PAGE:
YOU REALLY MIGHT NOT NEED IT
In my Retail Management class, we learnt that beauty products are often placed near the entrances of departmental stores / on their ground floors, precisely because they are impulse products. How many of us can attest to that? I know I can.
Recently, I stumbled across an article that might help explain why women all over the world spend good money for beauty products. The article “Flattery Will Get an Ad Nowhere” by Pamela Paul, is based on the paper “The Self-Activation Effect of Advertisements: Ads Can Affect Whether and How Consumers Think About the Self,” by Debra Trampe, Diederik A. Stapel and Frans W. Siero, The Journal of Consumer Research.
I thought it was too interesting not to share.
APPARENTLY it doesn’t take much to make a girl feel plain. Just looking at an object intended to enhance beauty makes women feel worse about themselves, according to a study from the April 2011 issue of The Journal of Consumer Research.
The study looked at how women responded to an image of something (say, a high-heeled shoe) depicted in an advertisement and as a simple photograph with no advertising context. According to the authors — led by Debra Trampe, an assistant professor of marketing at the University of Groningen in the Netherlands — advertised products, unlike unadvertised products, affect both whether and how the viewer thinks of herself afterward. In other words, an image of the high-heeled shoe in a stylish advertisement is likely to trigger a sense of inadequacy.
Of course, you’d anticipate ads featuring Lara Stone and Chanel Iman would make most women feel less than lovely. But here’s an interesting catch: the ads in the study did not feature human beings, or the model approximation thereof. While social-comparison theory holds that people gain information about themselves by looking at other people, according to this study at least, they also gain information about themselves by comparing themselves to objects.
In four different experiments with female undergraduates, beauty products were divided into two categories: beauty enhancing, such as mascara and perfume, and problem solving, such as acne cream and deodorant. One group of students was shown ads for both types of products; another group was shown simple images of both, without advertising.
Those who were shown advertised beauty-enhancing products were likely to think about themselves more afterward than other women would. Perhaps not such a big deal. But the thoughts they had about themselves (when asked questions such as “How attractive do you find yourself?” and “How satisfied are you with your body?”) were decidedly gloomier.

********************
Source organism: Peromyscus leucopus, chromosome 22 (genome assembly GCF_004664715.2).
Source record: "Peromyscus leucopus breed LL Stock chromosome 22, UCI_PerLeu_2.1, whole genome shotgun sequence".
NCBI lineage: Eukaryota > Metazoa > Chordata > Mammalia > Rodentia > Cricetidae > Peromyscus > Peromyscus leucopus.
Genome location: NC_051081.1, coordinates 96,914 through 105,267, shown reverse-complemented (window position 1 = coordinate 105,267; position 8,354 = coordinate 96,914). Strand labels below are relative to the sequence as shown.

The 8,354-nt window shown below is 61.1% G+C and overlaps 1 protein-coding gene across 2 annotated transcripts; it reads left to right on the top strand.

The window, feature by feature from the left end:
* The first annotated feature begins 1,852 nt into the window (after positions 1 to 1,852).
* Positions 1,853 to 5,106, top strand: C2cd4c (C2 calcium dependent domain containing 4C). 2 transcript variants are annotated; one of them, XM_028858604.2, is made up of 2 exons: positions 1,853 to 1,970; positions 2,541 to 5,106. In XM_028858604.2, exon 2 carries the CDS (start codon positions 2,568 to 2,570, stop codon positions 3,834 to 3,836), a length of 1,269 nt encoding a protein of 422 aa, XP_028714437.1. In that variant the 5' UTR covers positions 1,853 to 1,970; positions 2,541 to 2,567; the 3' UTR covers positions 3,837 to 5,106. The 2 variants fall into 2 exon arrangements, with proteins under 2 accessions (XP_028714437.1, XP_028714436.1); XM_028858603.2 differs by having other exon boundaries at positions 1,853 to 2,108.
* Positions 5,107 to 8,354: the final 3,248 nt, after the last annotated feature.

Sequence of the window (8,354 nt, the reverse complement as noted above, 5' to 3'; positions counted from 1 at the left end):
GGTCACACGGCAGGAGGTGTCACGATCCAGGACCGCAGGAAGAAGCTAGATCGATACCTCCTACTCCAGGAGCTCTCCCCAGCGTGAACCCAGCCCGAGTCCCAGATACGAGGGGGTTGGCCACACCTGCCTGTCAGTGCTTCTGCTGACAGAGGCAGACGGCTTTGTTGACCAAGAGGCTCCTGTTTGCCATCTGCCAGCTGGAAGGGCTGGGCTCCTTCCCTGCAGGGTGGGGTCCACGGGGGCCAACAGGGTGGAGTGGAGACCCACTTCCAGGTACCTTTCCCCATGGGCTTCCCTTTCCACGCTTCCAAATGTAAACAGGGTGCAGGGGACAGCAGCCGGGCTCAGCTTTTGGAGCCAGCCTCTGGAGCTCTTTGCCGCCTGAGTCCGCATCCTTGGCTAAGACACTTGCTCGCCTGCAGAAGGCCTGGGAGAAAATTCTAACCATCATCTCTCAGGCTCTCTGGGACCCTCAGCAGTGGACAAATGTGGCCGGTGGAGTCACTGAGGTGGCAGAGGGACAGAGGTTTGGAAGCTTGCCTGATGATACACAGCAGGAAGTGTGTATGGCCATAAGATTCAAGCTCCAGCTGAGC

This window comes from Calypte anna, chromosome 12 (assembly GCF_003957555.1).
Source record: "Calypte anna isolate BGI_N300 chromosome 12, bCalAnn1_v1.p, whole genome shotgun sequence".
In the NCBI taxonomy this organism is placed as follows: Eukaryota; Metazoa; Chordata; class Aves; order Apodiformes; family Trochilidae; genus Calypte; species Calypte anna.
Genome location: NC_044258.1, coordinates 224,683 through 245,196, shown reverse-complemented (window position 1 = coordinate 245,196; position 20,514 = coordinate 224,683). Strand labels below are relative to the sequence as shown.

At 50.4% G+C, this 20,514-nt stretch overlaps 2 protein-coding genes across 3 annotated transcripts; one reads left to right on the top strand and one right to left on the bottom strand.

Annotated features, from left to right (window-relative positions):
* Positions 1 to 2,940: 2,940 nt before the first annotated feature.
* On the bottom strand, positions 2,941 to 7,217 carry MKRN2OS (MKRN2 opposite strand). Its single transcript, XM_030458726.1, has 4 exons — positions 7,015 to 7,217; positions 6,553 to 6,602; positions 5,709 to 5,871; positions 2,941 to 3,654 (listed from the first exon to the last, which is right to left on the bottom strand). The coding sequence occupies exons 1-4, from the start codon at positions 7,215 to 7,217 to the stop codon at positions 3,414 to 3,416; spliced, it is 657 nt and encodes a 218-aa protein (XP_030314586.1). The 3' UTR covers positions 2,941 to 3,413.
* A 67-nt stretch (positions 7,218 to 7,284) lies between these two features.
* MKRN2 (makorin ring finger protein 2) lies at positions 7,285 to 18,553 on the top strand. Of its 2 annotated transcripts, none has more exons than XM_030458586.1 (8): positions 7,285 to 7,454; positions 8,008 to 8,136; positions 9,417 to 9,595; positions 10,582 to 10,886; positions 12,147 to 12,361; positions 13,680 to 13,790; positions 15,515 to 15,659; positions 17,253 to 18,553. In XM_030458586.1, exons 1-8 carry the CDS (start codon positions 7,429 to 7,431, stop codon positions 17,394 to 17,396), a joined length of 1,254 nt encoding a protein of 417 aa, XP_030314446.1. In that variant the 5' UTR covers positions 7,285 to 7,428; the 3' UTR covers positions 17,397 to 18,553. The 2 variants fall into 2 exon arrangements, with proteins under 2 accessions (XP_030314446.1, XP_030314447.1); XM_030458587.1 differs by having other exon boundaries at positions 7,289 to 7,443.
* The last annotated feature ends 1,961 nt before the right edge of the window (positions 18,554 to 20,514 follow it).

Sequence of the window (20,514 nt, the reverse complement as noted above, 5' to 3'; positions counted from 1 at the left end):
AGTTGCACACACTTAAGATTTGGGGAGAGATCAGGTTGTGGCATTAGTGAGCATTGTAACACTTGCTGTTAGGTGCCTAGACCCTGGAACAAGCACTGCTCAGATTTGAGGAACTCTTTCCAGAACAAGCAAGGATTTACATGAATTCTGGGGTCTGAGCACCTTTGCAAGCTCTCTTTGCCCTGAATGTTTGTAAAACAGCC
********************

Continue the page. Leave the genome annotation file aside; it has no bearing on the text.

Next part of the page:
In advertising, implicature refers to the implicit message carried out by an image in an ad. The presence of a cashmere scarf next to a lipstick, for example, can imply luxury and softness. This is established Madison Avenue thinking.
But, the authors suggest, the very fact of the ad itself also conveys meaning to consumers. According to the study, “advertisements displaying beauty-enhancing (rather than problem-solving) products are likely to remind consumers of their own shortcomings.” This, in turn, makes them view themselves more negatively. The authors quote Christopher Lasch, who back in the 1970s said “modern” advertising “seeks to create needs, not to fulfill them; it generates new anxieties instead of allaying old ones.”
What does this mean, other than a plummeting sense of self-esteem after putting down a fashion magazine? “You might expect that a deflated sense of self could lead to lower buying intentions,” said Dr. Trampe, a question she plans to explore further. Or, perhaps, the true basis for “shopping therapy.”
So the next time you (and I) think we should buy that new miracle product, maybe we should think twice.
Side Note: You know what else makes you buy more? Facials. Suddenly (or maybe not so suddenly), you have all sorts of skin problems that must be remedied immediately, like dark eye-circles, etc. But then again, maybe they just highlight what problems you had, that you were previously blind to. Whatever it is, I think I need me some eye-gel, pronto.